Berkeley professor warns deepfake technology being 'weaponized' against women

A professor at the University of California, Berkeley on Tuesday warned that deepfake technology is being used to target women and create nonconsensual pornography.

“These aren’t abstract notions,” Hany Farid, who is also a senior advisor to the Counter Extremism Project, told Hill.TV while discussing the threats that deepfake technology poses to society as a whole.

“We see how this technology more often than not is being weaponized against women and so I think we have to now start taking that more seriously,” he continued.

Farid emphasized that this isn’t a problem for just movie stars or women in the public eye, saying that the democratization of this technology has made it cheaper and more accessible to target anyone.

“There is something deeply troubling about this,” he said. “I understand folks on the free speech side will say, ‘there is a free expression issue’ but you also have to think about the harm to individual depicted.”

The Berkeley professor said addressing the threats of this technology will take a multi-pronged approach, arguing that lawmakers need to start thinking about how to regulate this space.

“We just have to keep putting pressure both in the public, from the press, from the advertisers and threats of legislation and penalties and the hope is we can start to corral what is the mess of the internet right now,” he told Hill.TV.

Last month, a bipartisan group of senators introduced legislation to assess and cut down the threat posed by deepfake videos, which are created through the use of artificial intelligence to manipulate original content.

The bill would require the Department of Homeland Security to conduct an annual study of deepfakes.

A companion bill has been introduced in the House by Reps. Derek KilmerDerek Christian KilmerBerkeley professor warns deepfake technology being 'weaponized' against women Centrist Democrats warn Trump against forcing vote on new NAFTA Hillicon Valley: Harris spikes in Google searches after debate clash with Biden | Second US city blocks facial recognition | Apple said to be moving Mac Pro production from US to China | Bipartisan Senate bill takes aim at 'deepfake' videos MORE (D-Wash.), Pete KingPeter (Pete) Thomas KingBerkeley professor warns deepfake technology being 'weaponized' against women Hillicon Valley: Harris spikes in Google searches after debate clash with Biden | Second US city blocks facial recognition | Apple said to be moving Mac Pro production from US to China | Bipartisan Senate bill takes aim at 'deepfake' videos Senators unveil bipartisan bill to target 'deepfake' video threat MORE (R-N.Y.), Stephanie MurphyStephanie MurphyOmar introduces resolution affirming 'right to participate in boycotts' ahead of possible vote on anti-BDS bill House Democrats seek to move past rifts with minimum wage bill CBC lawmakers rip Justice Democrats for targeting black lawmakers for primaries MORE (D-Fla.) and Will HurdWilliam Ballard HurdTrump primary challenger Bill Weld responds to rally chants: 'We are in a fight for the soul of the GOP' Democratic strategist on Trump tweets: 'He's feeding this fear and hate' Poll shows congresswomen attacked by Trump with weak favorability ratings MORE (R-Texas).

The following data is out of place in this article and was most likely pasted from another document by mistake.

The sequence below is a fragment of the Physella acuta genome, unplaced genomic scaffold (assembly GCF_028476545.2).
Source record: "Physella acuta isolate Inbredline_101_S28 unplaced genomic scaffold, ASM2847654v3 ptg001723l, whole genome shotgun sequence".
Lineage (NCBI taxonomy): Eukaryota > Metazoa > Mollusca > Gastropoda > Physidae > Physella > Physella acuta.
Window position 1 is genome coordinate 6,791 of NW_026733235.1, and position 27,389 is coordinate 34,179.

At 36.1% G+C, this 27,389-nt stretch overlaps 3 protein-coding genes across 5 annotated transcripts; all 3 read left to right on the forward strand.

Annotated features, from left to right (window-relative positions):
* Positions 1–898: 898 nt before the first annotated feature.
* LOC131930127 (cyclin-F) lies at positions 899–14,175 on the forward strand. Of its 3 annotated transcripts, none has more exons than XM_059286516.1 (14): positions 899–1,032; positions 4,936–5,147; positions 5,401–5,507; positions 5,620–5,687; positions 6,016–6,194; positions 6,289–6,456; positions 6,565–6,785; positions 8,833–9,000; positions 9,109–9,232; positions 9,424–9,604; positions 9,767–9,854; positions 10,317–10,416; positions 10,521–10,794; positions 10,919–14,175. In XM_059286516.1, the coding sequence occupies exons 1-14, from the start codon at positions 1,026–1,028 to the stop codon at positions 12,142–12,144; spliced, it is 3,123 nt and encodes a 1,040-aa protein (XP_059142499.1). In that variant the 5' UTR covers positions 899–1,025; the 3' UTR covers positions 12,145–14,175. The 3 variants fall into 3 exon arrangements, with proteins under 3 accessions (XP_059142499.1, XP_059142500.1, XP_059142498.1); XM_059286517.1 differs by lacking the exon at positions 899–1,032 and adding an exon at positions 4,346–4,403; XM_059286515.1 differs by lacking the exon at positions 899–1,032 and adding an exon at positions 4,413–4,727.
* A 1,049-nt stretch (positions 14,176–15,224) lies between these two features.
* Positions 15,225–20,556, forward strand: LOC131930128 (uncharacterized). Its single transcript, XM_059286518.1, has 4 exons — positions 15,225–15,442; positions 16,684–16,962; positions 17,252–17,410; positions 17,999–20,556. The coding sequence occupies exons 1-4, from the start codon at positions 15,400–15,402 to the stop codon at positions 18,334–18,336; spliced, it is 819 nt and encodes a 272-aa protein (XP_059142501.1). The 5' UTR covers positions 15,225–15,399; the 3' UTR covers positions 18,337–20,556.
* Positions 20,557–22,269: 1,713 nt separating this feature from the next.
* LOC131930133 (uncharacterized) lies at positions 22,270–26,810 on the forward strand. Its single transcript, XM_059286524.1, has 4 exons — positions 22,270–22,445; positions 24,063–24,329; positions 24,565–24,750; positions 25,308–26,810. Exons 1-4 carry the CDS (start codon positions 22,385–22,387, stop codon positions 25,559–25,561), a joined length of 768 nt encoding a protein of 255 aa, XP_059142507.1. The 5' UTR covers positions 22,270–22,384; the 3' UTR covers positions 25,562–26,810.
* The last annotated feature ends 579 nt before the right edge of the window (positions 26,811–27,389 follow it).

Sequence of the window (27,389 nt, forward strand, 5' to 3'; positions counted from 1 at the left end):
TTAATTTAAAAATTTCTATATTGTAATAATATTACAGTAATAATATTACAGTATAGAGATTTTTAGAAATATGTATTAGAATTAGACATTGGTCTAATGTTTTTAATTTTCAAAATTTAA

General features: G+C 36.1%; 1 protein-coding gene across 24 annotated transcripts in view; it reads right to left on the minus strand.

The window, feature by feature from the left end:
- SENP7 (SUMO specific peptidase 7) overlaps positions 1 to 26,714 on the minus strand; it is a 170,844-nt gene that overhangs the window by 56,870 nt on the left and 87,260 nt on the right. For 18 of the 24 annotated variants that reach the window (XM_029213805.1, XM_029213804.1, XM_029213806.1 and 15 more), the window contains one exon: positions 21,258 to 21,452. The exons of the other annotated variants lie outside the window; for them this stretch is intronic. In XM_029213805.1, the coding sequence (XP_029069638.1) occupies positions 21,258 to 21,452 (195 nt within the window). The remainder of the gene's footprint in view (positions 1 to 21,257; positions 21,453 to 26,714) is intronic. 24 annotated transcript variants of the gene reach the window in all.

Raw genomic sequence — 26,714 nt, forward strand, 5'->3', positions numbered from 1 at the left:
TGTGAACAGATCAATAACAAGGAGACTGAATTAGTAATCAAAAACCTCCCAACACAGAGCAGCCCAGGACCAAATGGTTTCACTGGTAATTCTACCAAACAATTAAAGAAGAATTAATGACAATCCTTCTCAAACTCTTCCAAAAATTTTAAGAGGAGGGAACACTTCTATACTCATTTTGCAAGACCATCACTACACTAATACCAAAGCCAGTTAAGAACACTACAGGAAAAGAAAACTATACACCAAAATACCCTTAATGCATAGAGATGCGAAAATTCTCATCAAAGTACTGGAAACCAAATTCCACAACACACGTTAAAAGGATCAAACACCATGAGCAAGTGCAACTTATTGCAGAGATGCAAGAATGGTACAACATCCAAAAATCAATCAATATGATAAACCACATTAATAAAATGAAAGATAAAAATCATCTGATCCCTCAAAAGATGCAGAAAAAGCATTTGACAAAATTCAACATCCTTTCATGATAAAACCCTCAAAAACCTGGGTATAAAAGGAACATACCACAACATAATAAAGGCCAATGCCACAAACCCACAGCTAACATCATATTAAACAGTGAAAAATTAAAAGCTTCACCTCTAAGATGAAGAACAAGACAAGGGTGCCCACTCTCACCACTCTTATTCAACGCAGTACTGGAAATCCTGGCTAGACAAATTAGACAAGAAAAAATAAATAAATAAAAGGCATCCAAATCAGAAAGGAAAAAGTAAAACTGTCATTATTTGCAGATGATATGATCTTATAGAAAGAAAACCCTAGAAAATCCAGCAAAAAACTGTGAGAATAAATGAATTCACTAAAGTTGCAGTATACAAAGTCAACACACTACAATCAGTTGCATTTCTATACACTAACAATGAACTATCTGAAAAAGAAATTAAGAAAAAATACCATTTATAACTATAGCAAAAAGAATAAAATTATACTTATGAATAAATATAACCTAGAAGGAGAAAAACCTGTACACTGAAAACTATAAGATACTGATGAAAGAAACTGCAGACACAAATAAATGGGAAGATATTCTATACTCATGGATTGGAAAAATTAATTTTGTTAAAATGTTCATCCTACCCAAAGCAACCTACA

And, in May, Reps. Jackie SpeierKaren (Jackie) Lorraine Jacqueline SpeierSenators introduce legislation to boost cyber defense training in high school Here are the 95 Democrats who voted to support impeachment It's time for the left to advance a shared vision of national security: Start by passing the NDAA MORE (D-Calif.) and John KatkoJohn Michael KatkoStudent loan borrowers are defaulting yearly — how can we fix it? Overnight Defense: Woman accusing general of sexual assault willing to testify | Joint Chiefs pick warns against early Afghan withdrawal | Tensions rise after Iran tries to block British tanker House approves amendment to reverse transgender military ban MORE (R-N.Y.) introduced a bill that aims to address the exploitation of private, sexually explicit or nude images by giving victims the ability to pursue civil cases.

More than 41 states and Washington, D.C., have passed bills criminalizing revenge porn, but some lawmakers argue these laws offer incomplete and inconsistent coverage even in states with laws on the books.

“As a former prosecutor, I can speak directly to the importance of enacting substantive and consistent laws to ensure justice for the survivors of these heinous crimes,” Katko said in a statement announcing the bill.

“With that in mind, I am proud to join Congresswoman Speier in introducing the SHIELD Act, which would establish commonsense privacy protections to prohibit the widespread distribution of nonconsensual pornography,” he added. 

— Tess Bonn

— This report was updated at 11:41 a.m.